verb (used with object), sowed, sown or sowed, sow·ing.
verb (used without object), sowed, sown or sowed, sow·ing.
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Origin of sow1
OTHER WORDS FROM sowsow·a·ble, adjectivesower, nounun·sowed, adjective
Definition for sow (2 of 2)
- a large oblong mass of iron that has solidified in the common channel through which the molten metal flows to the smaller channels in which the pigs solidify.
- the common channel itself.
- a basin holding any of certain molten nonferrous metals to be cast.
Origin of sow2
OTHER WORDS FROM sowsowlike, adjective
Example sentences from the Web for sow
This ultimately sowed the seeds of acceptance and made these technologies more approachable for businesses.Jingle all the way: What will 2021 mean to the advertising world?|Alex Zakrevsky|December 25, 2020|Search Engine Watch
It’s not crazy to hope that the intellectual seeds sowed in this pandemic year — information and entanglement, cross-bred with wormholes and holograms — will one day bear glorious fruit.
That development sowed confusion, led to dueling statements from Pfizer and federal officials about who was to blame, and raised questions about whether a promise to deliver shots to 20 million people by the end of the year would be kept.FDA vows to move 'rapidly’ to authorize second coronavirus vaccine|Laurie McGinley, Carolyn Y. Johnson|December 18, 2020|Washington Post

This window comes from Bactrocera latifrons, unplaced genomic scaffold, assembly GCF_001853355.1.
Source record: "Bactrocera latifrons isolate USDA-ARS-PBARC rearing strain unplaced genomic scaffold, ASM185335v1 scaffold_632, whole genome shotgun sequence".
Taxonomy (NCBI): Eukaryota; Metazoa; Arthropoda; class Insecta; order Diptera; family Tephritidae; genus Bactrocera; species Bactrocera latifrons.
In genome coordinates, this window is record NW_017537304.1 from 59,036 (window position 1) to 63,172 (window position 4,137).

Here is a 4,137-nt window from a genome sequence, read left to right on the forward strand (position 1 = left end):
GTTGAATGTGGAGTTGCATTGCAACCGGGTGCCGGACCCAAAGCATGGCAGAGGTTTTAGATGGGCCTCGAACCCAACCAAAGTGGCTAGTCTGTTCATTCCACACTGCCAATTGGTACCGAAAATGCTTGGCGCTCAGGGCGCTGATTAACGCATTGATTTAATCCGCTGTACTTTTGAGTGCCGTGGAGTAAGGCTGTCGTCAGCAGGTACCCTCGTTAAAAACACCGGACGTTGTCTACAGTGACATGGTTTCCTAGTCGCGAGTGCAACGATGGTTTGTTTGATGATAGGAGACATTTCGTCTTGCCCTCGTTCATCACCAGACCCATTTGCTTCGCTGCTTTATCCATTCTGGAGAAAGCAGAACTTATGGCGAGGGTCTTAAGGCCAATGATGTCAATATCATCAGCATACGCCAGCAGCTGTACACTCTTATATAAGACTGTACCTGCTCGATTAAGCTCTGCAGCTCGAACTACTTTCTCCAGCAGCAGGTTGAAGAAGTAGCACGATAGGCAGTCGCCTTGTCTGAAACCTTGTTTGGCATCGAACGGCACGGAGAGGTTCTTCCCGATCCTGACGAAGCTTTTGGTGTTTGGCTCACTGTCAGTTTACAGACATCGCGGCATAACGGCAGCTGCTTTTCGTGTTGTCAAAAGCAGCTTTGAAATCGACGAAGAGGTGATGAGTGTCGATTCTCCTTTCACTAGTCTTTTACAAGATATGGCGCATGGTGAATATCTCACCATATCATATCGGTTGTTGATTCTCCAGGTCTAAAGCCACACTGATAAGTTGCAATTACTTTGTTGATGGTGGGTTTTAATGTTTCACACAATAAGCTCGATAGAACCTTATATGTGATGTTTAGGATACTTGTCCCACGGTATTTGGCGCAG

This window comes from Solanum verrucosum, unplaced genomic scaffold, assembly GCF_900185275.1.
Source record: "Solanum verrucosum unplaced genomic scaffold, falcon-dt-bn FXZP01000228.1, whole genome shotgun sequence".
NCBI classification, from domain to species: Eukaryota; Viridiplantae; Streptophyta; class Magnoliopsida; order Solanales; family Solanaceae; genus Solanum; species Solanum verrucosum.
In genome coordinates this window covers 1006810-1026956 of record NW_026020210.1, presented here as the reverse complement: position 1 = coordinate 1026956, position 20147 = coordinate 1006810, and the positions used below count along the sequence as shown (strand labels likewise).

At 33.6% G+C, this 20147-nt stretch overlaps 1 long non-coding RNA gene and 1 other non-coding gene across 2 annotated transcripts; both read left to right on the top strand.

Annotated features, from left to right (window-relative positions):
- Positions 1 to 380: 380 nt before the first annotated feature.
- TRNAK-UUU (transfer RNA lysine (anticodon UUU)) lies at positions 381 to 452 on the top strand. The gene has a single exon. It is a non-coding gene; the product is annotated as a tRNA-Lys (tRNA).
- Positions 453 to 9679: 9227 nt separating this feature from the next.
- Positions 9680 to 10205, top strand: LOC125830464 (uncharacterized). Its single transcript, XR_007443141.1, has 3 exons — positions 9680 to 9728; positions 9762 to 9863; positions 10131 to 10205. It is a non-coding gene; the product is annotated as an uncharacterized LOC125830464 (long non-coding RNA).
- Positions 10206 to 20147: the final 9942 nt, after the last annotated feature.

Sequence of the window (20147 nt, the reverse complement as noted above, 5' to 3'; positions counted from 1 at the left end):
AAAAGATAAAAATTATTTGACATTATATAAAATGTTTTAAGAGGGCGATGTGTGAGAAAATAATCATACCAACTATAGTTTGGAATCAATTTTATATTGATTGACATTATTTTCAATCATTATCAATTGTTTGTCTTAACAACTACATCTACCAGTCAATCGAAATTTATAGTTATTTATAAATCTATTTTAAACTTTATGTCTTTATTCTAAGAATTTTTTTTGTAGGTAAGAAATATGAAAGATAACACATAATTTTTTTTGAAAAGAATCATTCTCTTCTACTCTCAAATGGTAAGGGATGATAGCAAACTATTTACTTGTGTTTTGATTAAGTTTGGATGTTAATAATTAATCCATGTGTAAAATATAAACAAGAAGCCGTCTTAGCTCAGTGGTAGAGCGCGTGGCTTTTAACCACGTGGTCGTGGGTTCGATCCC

Two days after editing, the embryos—by then a few cells big—are implanted into surrogate sows.
During a virtual tour, a worker carried a smartphone through the editing lab into the gestation area, where sows spend nine months until giving birth—“farrowing” is the farmer’s term.
I am to be introduced to the greatest sower of ideas of the century, the author of the Social Contract, Rousseau.Balsamo, The Magician|Alexander Dumas
The evil seed thus sown did not fail to take root and bring forth its fruit, just as the sower intended.Adrift on the Pacific|Edward S. Ellis
The field was evidently now open, and waiting for the sower of the precious seed of the Word.Mary and I|Stephen Return Riggs
An' so 'e did, till 'e married that day six months an' take to the drink in sower. 'The Foundations (Fourth Series Plays)|John Galsworthy
More saving of labor still is the horse sower, which is simply the hand sower on a larger scale.American Inventions and Inventors|William A. Mowry
British Dictionary definitions for sow (1 of 2)
verb sows, sowing, sowed, sown or sowed
Derived forms of sowsowable, adjectivesower, noun
Word Origin for sow
British Dictionary definitions for sow (2 of 2)
- the channels for leading molten metal to the moulds in casting pig iron
- iron that has solidified in these channels
Word Origin for sow
Idioms and Phrases with sow
In addition to the idiom beginning with sow
- sow one's wild oats
- can't make a silk purse out of a sow's ear